Should I worry about osteochondroma?
Is osteochondroma serious? Generally, no. A solitary osteochondroma usually won’t require any treatment, unless the growth begins to put pressure on nearby tissues, nerves, blood vessels or other bones. In these cases, it may need to be removed.
Is surgery needed for osteochondroma?
Most of the time, an osteochondroma does not require surgery. If the tumor causes pain, it can be removed by surgery.
Can an osteochondroma cause pain?
An osteochondroma can be located under a tendon (the tough, fibrous tissue that connects muscle to bone). When it is, the tendon may move and snap over the bony tumor, causing pain. Numbness or tingling. An osteochondroma can be located near a nerve, such as behind the knee.
Is osteochondroma a bone spur?
Osteochondroma. This is a growth of bone and cartilage that happens near the bone’s growth plates. It usually affects the long bones in the leg, shoulder, or pelvis. Unlike a lot of bone spurs, this type of exostosis happens in younger people, usually between the ages of 10 and 30.
How does osteochondroma affect the body?
Osteochondroma is an overgrowth of cartilage and bone that happens at the end of the bone near the growth plate. Most often, it affects the long bones in the leg, the pelvis, or the shoulder blade. Osteochondroma is the most common noncancerous bone growth.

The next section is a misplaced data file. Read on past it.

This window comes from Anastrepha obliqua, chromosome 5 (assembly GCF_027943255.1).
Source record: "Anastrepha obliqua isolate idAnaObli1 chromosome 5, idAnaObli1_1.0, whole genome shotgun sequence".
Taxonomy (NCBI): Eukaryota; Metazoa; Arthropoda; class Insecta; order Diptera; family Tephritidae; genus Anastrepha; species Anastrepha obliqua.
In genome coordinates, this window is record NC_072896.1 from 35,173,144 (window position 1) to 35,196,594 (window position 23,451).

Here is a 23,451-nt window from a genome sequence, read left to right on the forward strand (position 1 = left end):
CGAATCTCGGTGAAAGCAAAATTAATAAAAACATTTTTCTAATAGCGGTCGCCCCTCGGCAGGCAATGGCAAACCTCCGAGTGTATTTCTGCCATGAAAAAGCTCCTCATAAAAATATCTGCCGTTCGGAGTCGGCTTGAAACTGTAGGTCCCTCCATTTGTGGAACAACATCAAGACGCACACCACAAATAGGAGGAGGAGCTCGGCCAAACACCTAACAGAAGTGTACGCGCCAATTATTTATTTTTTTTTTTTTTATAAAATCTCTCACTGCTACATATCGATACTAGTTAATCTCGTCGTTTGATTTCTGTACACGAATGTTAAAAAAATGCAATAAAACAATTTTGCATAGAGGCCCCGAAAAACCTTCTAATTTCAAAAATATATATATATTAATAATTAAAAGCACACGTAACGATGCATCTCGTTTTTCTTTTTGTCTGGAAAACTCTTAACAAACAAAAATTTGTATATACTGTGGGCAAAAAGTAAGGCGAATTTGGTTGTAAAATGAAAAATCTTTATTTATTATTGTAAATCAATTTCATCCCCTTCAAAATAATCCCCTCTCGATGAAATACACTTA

How long does it take to recover from osteochondroma surgery?
It is normal for there to be some residual swelling and bruising at this time and it may take a few weeks more before returning to normal sports and activities. Sometimes some physio is needed to help get the joint moving and the muscles to recover, but it would usually take about 6 weeks in total to return to normal.
What does osteochondroma look like?
An osteochondroma looks like a bony projection on the external surface of a bone, like a bony mushroom on a stalk, usually near a growth plate area. It can occur in any bone but is seen most often around the knee or upper arm. This tumor generally grows with the child and stops growing once the child completes puberty.
How long is osteochondroma knee surgery recovery?
What are the osteochondromas of the tibia and fibula?
Osteochondromas of the distal aspect of the tibia or fibula. Natural history and treatment Osteochondromas of the distal and lateral aspects of the tibia were more often symptomatic than those of the distal aspect of the fibula; they most commonly occurred in the second decade of life with ankle pain, a palpable mass, and unrestricted ankle motion.
What is the pathophysiology of osteochondromas?
Osteochondromas can occur as isolated lesions or less commonly patients have multiple lesions. The finding of multiple lesions is consistent with Multiple Hereditary Exostosis (MHE).
What is the age of presentation of osteochondromas?
Osteochondromas are the most common benign tumor of bone accounting for 10% of primary skeletal tumors and 40% of benign bone tumors (Dahlin, 1986). The usual age of presentation is around 3 or 4 years, with rare presentation in infants.
What is the difference between osteochondromas and MHE?
Osteochondromas have been historically viewed as developmental lesions, but there is evidence supporting a neoplastic origin (Biermann, 2002; Murphey, 2000; Porter, 1999). MHE is an autosomal dominant disorder with mutations in one of three different EXT genes (Tarassoli 2009).